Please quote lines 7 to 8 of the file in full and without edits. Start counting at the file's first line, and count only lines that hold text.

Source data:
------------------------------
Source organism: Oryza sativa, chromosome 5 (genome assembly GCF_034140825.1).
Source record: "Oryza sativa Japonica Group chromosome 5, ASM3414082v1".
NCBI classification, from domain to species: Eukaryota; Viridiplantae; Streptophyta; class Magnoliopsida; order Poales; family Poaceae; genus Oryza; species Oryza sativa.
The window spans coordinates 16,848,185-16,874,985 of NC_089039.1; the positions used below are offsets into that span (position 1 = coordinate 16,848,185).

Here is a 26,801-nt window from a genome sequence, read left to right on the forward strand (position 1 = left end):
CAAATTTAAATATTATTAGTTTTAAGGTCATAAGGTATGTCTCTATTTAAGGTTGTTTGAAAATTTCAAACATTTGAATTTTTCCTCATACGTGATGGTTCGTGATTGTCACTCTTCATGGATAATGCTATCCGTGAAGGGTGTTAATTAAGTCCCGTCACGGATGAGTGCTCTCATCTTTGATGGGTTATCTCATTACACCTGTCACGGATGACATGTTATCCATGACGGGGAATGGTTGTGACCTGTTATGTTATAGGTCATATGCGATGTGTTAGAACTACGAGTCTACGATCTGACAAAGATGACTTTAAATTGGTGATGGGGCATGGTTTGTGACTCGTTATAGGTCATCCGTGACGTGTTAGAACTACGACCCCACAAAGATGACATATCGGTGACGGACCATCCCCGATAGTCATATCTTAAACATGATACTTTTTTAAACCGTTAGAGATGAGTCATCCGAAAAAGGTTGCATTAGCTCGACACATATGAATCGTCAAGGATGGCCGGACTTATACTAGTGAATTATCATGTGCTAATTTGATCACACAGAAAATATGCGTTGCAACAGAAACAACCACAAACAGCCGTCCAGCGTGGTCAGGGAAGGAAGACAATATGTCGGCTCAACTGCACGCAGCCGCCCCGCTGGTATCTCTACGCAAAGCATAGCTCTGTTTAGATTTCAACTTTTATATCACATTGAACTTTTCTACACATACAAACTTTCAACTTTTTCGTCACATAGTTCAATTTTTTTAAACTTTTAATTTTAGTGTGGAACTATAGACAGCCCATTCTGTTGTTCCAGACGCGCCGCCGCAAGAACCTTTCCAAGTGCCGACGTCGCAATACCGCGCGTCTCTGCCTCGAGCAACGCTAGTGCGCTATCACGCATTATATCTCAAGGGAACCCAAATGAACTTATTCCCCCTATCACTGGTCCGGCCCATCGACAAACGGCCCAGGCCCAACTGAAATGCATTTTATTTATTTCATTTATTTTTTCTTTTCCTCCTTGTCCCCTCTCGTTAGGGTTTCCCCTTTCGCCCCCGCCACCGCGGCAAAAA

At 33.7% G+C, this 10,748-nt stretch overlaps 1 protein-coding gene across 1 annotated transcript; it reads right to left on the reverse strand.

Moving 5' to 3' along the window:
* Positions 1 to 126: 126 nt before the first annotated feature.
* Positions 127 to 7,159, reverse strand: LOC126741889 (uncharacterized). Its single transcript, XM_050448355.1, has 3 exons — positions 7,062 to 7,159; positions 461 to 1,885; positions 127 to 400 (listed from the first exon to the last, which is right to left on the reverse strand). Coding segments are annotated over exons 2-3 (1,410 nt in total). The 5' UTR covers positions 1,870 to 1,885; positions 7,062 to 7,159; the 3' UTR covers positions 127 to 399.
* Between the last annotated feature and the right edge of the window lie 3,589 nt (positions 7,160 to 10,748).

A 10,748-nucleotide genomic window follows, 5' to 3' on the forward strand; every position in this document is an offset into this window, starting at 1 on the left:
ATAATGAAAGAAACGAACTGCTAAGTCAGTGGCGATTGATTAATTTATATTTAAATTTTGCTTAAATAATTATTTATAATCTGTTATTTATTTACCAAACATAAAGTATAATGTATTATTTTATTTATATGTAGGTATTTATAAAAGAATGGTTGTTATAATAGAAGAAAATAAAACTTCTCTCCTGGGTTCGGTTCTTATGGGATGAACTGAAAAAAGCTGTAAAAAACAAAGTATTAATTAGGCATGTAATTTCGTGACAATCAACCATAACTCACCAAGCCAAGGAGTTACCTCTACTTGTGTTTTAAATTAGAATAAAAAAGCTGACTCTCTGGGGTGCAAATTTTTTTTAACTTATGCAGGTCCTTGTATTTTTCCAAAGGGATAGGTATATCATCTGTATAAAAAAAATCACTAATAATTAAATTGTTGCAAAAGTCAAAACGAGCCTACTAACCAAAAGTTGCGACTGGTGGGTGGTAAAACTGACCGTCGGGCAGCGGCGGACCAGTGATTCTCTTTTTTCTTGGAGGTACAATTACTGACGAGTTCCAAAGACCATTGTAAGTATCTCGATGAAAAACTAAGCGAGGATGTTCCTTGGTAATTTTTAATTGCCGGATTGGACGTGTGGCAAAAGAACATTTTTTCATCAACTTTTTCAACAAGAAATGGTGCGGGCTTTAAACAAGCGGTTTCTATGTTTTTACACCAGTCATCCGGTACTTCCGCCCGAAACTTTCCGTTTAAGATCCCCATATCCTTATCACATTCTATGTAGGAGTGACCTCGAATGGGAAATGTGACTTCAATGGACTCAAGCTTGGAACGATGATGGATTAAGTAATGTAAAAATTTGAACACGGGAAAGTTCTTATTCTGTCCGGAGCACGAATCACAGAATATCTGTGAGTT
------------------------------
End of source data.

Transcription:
At 33.7% G+C, this 10,748-nt stretch overlaps 1 protein-coding gene across 1 annotated transcript; it reads right to left on the reverse strand.

Moving 5' to 3' along the window: